Technology is being sought to reduce emissions and fuel consumption, enhance operations and reduce maintenance needs of crew transfer vessels.
The Carbon Trust’s Offshore Wind Accelerator (OWA) has issued a call for entries from companies and consortia interested in undertaking a study to evaluate potential technology for reducing emissions and fuel consumption that are suitable for use on offshore wind vessels.
“In order to implement these technologies, an understanding of the necessary infrastructure is required. The objective for the assessment part of the project is to understand the current and future technology applicable for offshore wind vessels, for example electric, hybrid-electric, liquefied natural gas, or hydrogen fuel cell hybrid-electric propelled vessels, and determine what their potential is for meeting the objectives,” said the OWA.
The focus of the project is expected to be on crew transfer vessels (CTV) during the operations and maintenance (O&M) phase of an offshore windfarm.
The OWA believes that CTVs will act as a lower cost proof-of-concept with the intention that the technology, when proven, can also be utilised by larger service operations vessels, where work is under way on other projects to reduce their emissions and fuel consumption. “The O&M phase is more suited to long-term planning and facilitating potential new infrastructure required to support new technology,” said the OWA.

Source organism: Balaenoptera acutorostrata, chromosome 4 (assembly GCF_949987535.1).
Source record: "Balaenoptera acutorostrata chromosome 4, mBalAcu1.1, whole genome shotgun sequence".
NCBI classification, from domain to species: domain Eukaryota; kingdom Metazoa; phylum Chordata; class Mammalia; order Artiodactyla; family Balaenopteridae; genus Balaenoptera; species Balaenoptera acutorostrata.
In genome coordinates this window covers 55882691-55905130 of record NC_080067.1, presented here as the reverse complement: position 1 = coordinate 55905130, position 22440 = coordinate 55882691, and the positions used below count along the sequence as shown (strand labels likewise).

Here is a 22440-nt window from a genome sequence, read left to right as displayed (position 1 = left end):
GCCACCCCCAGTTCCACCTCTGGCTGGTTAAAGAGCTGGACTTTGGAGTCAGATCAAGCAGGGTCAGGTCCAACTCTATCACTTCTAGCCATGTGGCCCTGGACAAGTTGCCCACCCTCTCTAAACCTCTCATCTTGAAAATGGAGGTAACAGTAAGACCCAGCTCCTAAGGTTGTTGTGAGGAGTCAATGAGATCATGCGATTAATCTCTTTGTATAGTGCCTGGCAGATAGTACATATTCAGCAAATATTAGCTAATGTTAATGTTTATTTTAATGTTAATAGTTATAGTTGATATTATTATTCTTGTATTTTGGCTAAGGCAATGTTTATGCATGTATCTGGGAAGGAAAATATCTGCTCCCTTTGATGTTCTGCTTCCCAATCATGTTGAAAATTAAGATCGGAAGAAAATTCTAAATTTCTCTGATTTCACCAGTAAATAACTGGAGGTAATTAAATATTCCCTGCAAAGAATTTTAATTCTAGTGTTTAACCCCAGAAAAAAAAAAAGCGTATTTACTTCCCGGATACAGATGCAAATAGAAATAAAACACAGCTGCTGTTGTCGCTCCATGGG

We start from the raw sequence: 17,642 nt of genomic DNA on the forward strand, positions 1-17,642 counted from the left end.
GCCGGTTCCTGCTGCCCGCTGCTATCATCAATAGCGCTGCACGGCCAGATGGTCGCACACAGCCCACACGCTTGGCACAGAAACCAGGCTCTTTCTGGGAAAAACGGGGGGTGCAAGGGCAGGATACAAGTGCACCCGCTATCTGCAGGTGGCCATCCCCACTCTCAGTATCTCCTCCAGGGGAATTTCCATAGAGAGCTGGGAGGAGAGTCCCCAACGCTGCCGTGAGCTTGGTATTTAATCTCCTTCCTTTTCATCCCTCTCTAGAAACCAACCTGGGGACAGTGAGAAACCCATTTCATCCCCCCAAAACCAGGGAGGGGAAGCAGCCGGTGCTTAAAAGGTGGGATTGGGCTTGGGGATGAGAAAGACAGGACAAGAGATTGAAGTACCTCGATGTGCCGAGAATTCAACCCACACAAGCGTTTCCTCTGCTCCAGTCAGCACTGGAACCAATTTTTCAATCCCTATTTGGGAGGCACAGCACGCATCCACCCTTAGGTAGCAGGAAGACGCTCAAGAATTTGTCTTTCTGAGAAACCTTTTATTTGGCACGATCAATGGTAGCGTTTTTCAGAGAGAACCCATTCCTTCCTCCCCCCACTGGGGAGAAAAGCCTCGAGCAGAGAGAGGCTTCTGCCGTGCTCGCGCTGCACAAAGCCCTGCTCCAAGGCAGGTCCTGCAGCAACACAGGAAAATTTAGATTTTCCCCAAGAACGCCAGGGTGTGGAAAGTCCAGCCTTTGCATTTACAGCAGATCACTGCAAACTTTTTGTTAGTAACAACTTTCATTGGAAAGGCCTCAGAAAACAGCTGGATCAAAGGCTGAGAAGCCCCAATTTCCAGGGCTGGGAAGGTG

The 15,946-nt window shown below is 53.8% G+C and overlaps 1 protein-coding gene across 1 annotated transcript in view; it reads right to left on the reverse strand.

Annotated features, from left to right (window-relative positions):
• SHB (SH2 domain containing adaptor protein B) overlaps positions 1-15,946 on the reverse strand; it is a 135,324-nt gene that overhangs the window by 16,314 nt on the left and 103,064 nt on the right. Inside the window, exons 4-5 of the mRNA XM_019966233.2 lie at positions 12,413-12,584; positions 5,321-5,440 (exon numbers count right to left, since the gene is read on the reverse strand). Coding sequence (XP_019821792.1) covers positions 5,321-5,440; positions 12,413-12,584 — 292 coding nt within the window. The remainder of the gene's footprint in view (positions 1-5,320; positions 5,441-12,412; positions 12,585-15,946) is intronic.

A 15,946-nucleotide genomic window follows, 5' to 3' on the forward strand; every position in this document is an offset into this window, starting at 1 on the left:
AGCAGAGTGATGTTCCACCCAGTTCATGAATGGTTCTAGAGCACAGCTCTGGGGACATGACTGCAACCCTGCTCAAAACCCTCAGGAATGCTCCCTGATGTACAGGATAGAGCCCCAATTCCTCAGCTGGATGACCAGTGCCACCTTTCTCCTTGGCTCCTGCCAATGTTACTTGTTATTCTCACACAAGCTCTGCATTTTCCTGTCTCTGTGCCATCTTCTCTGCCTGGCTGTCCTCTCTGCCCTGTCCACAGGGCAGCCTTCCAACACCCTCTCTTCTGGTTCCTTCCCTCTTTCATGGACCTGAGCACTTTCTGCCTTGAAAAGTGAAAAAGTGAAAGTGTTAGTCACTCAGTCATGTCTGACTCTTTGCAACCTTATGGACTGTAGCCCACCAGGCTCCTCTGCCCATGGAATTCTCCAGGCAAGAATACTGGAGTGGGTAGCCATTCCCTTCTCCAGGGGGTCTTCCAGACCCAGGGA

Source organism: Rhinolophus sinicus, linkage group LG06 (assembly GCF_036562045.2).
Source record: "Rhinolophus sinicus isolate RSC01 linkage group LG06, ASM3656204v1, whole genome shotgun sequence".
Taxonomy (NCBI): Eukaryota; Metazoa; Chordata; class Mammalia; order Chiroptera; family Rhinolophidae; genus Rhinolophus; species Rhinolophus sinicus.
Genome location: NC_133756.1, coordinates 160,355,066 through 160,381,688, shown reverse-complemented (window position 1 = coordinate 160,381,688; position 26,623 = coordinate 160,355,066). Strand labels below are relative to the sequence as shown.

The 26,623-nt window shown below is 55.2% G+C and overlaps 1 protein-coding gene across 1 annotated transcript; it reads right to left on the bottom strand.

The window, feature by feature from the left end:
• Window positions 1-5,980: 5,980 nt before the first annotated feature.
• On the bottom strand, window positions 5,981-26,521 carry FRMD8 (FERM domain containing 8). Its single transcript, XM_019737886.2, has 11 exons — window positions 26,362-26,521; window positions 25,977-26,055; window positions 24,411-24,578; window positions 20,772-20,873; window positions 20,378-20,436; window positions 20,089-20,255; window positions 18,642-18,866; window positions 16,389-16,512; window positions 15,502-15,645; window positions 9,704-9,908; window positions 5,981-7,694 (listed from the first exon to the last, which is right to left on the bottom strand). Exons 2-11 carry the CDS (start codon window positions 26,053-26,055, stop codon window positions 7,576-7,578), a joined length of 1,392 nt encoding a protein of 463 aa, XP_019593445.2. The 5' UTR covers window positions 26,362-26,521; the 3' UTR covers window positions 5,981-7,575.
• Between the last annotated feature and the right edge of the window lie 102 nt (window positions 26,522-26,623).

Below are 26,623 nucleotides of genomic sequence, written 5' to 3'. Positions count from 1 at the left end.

In parallel to the technology assessment, a competition is to be run to support and accelerate the introduction of technology shown to have the potential to meet these challenges.
Apart from reducing vessel emissions, fuel costs and maintenance costs, the OWA wants to understand and evaluate the cost-benefit of existing and future powering and storage technologies, particularly from other industries.
It also wants to derisk and accelerate the introduction of technology to reduce emissions for offshore wind by running an industry challenge or competition, and determine the infrastructure required for integrating this new technology into offshore wind operations.